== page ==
Construction staffing has been strong in Louisville, Kentucky, as the number of related positions in the area has increased by 800 between November 2010 and the same month in 2011, according to data provided by the Associated General Contractors of America (AGC).
This upswing in activity is in stark contrast to the construction employment situation in the rest of the state, according to Louisville Business Journal. The number of construction jobs in the state dropped by 6,100 during the same period, a decline of 9 percent. While the industry provided 84,235 people with work in 2008, that number dwindled to 67,795 by 2010, The Louisville Courier-Journal reports.
Representatives of the AGC have predicted that a planned 6.2 percent reduction in federal spending in construction and infrastructure will cause construction employment in various locations to deteriorate further, Louisville Business Journal reports.
"There is no avoiding the pain that comes any time the single largest purchaser of construction services cuts investments by nearly 20 percent in two years," Ken Simonson, the association’s chief economist, said in a news release, according to the media outlet. He added that the fiscal 2012 construction budget will drop 18 percent, and that compensating for this cutback will require significant expansion in the private sector.
Various local projects are assisting in the creation of construction jobs in Louisville, however. The Metropolitan Sewer District's (MSD) $850 sewer renovation plan has created hundreds of jobs in the area, according to The Louisville Courier-Journal.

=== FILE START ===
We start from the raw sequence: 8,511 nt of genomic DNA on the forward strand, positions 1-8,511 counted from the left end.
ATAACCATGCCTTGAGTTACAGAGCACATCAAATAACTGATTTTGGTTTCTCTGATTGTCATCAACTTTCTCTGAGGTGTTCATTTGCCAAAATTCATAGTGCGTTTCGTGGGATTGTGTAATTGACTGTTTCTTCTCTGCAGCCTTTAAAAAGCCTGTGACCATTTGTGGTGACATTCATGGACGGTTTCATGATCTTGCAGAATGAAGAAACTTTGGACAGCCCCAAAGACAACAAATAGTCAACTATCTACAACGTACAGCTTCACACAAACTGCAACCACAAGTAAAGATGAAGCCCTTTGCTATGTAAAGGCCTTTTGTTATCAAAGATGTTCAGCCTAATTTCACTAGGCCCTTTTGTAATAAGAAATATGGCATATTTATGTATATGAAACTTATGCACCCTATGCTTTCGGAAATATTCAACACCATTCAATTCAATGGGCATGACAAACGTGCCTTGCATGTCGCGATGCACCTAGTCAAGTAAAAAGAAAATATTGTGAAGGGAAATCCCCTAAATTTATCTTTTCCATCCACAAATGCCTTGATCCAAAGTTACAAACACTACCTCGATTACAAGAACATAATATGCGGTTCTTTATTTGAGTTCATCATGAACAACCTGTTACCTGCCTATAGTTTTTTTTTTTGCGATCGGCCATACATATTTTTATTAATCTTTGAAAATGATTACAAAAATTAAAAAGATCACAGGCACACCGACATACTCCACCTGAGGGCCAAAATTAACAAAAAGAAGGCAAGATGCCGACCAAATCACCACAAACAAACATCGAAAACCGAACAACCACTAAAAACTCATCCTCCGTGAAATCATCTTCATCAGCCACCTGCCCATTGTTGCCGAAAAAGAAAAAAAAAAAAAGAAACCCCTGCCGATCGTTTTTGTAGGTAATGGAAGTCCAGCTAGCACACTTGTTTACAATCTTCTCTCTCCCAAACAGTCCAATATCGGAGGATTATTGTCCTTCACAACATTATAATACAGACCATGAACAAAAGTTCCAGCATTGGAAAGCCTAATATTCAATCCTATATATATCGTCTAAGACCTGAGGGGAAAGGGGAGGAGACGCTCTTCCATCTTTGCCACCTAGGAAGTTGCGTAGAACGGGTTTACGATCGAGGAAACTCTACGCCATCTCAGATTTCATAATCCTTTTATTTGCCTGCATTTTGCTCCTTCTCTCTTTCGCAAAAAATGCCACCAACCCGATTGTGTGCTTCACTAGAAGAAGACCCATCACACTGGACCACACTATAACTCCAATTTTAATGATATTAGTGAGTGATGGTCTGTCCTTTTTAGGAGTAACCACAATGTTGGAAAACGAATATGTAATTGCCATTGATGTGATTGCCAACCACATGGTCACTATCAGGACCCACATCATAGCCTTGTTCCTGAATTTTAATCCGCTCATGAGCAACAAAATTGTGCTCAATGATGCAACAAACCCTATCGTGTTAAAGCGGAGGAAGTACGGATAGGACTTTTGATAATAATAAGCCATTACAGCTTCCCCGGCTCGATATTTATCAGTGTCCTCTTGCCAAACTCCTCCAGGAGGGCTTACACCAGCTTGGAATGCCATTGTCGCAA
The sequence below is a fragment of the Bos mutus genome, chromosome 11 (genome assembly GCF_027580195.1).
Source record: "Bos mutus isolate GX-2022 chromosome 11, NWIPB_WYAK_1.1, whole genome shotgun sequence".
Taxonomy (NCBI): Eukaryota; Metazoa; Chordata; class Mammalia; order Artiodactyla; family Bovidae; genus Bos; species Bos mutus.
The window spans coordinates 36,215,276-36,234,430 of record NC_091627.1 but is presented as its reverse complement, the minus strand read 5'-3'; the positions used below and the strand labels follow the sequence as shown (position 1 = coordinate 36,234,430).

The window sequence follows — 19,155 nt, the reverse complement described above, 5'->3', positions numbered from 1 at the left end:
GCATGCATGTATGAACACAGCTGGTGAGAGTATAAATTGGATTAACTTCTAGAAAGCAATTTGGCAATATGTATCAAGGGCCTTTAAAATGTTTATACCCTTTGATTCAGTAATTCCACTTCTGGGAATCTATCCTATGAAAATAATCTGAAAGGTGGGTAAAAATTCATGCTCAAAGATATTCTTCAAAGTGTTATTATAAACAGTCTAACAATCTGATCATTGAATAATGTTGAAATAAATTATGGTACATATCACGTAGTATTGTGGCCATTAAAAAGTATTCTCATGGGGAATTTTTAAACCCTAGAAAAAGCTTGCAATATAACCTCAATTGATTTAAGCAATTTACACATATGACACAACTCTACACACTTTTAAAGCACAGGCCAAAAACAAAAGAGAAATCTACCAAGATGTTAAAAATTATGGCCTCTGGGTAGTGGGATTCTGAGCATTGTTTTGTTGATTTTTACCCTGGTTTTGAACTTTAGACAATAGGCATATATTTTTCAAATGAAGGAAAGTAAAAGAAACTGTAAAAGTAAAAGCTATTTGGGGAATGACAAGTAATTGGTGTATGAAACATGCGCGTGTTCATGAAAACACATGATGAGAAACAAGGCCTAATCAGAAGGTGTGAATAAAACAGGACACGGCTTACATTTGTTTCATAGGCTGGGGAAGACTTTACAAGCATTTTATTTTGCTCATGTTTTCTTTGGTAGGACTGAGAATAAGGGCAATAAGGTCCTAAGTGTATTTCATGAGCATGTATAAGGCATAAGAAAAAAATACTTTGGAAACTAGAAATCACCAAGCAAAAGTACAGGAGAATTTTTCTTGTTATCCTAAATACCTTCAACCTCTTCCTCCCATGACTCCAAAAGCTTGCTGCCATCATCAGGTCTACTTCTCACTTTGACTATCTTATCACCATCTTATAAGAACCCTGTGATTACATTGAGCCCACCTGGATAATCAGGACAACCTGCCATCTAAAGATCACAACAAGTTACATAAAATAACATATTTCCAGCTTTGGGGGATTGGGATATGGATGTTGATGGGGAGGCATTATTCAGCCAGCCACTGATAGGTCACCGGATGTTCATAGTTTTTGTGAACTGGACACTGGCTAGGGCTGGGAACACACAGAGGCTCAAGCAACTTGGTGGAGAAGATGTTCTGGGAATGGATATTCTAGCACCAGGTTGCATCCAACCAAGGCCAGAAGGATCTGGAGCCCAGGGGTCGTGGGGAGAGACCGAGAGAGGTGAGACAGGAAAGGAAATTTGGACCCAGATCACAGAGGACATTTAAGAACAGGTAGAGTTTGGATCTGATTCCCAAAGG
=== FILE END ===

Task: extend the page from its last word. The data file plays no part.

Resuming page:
The sewer renovation was crucial to an arrangement ironed out with the state and the U.S. Environmental Protection Agency that was designed to prevent bodies of water from being contaminated by sewage when the system meant to overload exceeds capacity, the media outlet reports.
One example of the project to result from the renovation plan is a $4.2 million sewer line that is being installed by Basham Construction of Louisville, according to the media outlet. Jerry Corum, who serves as foreman for the Basham crew, stated that without the MSD project, he would need to look for work in another state. He added that the project has employed as many as 15 workers at rates as high as $23 an hour.
Construction staffing in the region could benefit from these local projects.